Let’s step into the darkness of that thought for a moment.

If Jesus didn’t come, we would still be under the law of the Old Testament. We would be required to keep the perfect covenant with a perfect God, with the huge problem being that we aren’t perfect. Take the Ten Commandments. Could you keep them all? Well have you? Let’s see:

 You have heard that it was said to those of old, ‘You shall not murder; and whoever murders will be liable to judgment.’ But I say to you that everyone who is angry with his brother will be liable to judgment; whoever insults his brother will be liable to the council; and whoever says, ‘You fool!’ will be liable to the hell of fire. (Matthew 5:21-22 ESV)

Do you pass the first test? Yeah me neither. Murderers all raise their hands (all hands go up). Guilty. We could go on and on with the other commandments. It doesn’t look good.

If Jesus didn’t come, we’d stand condemned, liable to judgment. His blood would not cover our filth and we would have to try like crazy to be perfect. Or maybe we’d just run from God altogether, terrified and exhausted.

Furthermore, if Jesus didn’t come we would still be eagerly waiting like a dog at the front door. When would our Master return? Is that Him? Nope, just the mailman again. But wait, don’t we already wait for Jesus to return? Aren’t we in the same position we’d be in if He hadn’t come to earth? Well, no. We do await the second coming of Jesus. As we watch the world crumble, we groan for His return. But we await His return as freed men and women. That’s a huge distinction. The Jews did (and still do) await their rescue.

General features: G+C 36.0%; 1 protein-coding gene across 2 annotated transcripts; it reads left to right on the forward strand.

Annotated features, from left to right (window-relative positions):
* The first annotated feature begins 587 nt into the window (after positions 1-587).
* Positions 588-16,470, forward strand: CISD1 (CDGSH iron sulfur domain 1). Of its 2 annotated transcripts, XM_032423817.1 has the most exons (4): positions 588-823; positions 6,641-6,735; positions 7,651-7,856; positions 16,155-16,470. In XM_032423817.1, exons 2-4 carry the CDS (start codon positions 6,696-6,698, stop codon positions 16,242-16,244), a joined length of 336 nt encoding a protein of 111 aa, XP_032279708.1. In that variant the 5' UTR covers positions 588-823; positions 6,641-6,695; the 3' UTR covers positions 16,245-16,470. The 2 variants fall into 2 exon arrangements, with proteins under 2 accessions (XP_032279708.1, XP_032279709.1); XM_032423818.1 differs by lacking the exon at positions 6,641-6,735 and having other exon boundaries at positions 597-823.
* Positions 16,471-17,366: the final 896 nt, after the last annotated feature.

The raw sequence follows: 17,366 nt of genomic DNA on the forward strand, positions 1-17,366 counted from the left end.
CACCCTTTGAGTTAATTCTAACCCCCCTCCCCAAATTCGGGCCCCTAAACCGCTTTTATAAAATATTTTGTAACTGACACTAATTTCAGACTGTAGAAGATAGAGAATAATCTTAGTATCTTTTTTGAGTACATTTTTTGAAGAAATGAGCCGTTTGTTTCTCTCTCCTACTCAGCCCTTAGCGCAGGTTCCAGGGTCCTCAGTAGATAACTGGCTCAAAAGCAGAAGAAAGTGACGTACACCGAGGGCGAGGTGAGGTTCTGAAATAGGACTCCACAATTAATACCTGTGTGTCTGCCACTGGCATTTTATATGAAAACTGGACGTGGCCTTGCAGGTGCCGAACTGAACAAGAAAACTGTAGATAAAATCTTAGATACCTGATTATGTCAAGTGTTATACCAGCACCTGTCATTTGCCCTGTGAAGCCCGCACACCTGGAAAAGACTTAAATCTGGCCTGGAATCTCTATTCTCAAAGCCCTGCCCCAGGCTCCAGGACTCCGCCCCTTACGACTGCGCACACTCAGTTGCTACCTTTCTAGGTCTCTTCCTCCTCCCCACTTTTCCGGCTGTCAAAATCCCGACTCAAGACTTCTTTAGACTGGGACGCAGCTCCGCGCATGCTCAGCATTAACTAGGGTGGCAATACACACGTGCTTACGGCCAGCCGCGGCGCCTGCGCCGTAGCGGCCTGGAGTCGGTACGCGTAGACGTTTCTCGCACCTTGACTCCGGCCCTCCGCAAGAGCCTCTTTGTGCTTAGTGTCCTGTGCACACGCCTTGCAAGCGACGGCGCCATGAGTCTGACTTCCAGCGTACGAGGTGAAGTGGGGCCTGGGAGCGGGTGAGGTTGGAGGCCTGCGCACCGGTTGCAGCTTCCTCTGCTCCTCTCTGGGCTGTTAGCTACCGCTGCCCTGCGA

If Jesus didn’t come, there’s no need to celebrate. There’s no time to celebrate when you’re trying to be perfect and righteous all the time because you’re too busy looking over your shoulder.

But He did come.

Jesus came, humbling Himself, to rescue us from our rebellion. His love was so benevolent we struggle to make sense of it. So with our chains thrown off, we have been set free. Free forever. Free to celebrate Advent with all the bells and whistles and what nots.

Because Jesus came, we can join together to sing:

Joy to the world, the Lord is come!

Let earth receive her King.